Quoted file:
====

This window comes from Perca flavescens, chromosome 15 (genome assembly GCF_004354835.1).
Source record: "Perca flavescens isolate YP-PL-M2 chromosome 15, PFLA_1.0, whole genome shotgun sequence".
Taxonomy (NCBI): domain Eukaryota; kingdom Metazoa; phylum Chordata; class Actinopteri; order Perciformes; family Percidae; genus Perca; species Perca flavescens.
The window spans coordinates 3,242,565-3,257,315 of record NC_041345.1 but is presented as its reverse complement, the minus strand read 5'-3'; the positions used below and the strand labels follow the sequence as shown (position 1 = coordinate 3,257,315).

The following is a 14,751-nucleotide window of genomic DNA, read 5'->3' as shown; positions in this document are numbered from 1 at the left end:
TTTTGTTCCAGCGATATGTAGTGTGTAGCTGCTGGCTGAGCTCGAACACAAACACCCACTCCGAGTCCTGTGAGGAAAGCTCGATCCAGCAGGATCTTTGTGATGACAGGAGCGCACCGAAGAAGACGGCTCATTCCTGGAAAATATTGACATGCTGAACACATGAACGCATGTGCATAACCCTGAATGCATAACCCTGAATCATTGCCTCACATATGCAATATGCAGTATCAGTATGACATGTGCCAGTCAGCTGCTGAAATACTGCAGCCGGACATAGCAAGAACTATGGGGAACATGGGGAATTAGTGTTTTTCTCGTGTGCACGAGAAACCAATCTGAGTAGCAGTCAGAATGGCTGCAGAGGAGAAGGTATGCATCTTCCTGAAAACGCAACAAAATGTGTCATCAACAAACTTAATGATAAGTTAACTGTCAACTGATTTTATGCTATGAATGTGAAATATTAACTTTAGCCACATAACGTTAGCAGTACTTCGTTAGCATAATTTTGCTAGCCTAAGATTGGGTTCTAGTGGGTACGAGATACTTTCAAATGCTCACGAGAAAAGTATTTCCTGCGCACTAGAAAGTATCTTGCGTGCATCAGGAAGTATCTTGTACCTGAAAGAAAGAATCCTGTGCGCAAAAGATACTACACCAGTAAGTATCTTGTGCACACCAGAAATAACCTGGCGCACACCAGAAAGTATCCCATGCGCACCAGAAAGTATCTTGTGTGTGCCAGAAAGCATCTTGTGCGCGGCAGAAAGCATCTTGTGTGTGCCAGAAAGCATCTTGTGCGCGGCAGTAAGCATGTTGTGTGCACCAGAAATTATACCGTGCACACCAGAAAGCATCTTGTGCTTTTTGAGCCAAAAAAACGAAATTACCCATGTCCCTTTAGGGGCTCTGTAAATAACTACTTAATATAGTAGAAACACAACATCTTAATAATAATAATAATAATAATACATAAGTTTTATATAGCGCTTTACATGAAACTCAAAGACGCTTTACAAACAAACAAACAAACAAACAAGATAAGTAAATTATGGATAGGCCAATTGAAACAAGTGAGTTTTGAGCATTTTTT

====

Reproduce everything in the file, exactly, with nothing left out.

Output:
This window comes from Perca flavescens, chromosome 15 (genome assembly GCF_004354835.1).
Source record: "Perca flavescens isolate YP-PL-M2 chromosome 15, PFLA_1.0, whole genome shotgun sequence".
Taxonomy (NCBI): domain Eukaryota; kingdom Metazoa; phylum Chordata; class Actinopteri; order Perciformes; family Percidae; genus Perca; species Perca flavescens.
The window spans coordinates 3,242,565-3,257,315 of record NC_041345.1 but is presented as its reverse complement, the minus strand read 5'-3'; the positions used below and the strand labels follow the sequence as shown (position 1 = coordinate 3,257,315).

The following is a 14,751-nucleotide window of genomic DNA, read 5'->3' as shown; positions in this document are numbered from 1 at the left end:
TTTTGTTCCAGCGATATGTAGTGTGTAGCTGCTGGCTGAGCTCGAACACAAACACCCACTCCGAGTCCTGTGAGGAAAGCTCGATCCAGCAGGATCTTTGTGATGACAGGAGCGCACCGAAGAAGACGGCTCATTCCTGGAAAATATTGACATGCTGAACACATGAACGCATGTGCATAACCCTGAATGCATAACCCTGAATCATTGCCTCACATATGCAATATGCAGTATCAGTATGACATGTGCCAGTCAGCTGCTGAAATACTGCAGCCGGACATAGCAAGAACTATGGGGAACATGGGGAATTAGTGTTTTTCTCGTGTGCACGAGAAACCAATCTGAGTAGCAGTCAGAATGGCTGCAGAGGAGAAGGTATGCATCTTCCTGAAAACGCAACAAAATGTGTCATCAACAAACTTAATGATAAGTTAACTGTCAACTGATTTTATGCTATGAATGTGAAATATTAACTTTAGCCACATAACGTTAGCAGTACTTCGTTAGCATAATTTTGCTAGCCTAAGATTGGGTTCTAGTGGGTACGAGATACTTTCAAATGCTCACGAGAAAAGTATTTCCTGCGCACTAGAAAGTATCTTGCGTGCATCAGGAAGTATCTTGTACCTGAAAGAAAGAATCCTGTGCGCAAAAGATACTACACCAGTAAGTATCTTGTGCACACCAGAAATAACCTGGCGCACACCAGAAAGTATCCCATGCGCACCAGAAAGTATCTTGTGTGTGCCAGAAAGCATCTTGTGCGCGGCAGAAAGCATCTTGTGTGTGCCAGAAAGCATCTTGTGCGCGGCAGTAAGCATGTTGTGTGCACCAGAAATTATACCGTGCACACCAGAAAGCATCTTGTGCTTTTTGAGCCAAAAAAACGAAATTACCCATGTCCCTTTAGGGGCTCTGTAAATAACTACTTAATATAGTAGAAACACAACATCTTAATAATAATAATAATAATAATACATAAGTTTTATATAGCGCTTTACATGAAACTCAAAGACGCTTTACAAACAAACAAACAAACAAACAAGATAAGTAAATTATGGATAGGCCAATTGAAACAAGTGAGTTTTGAGCATTTTTT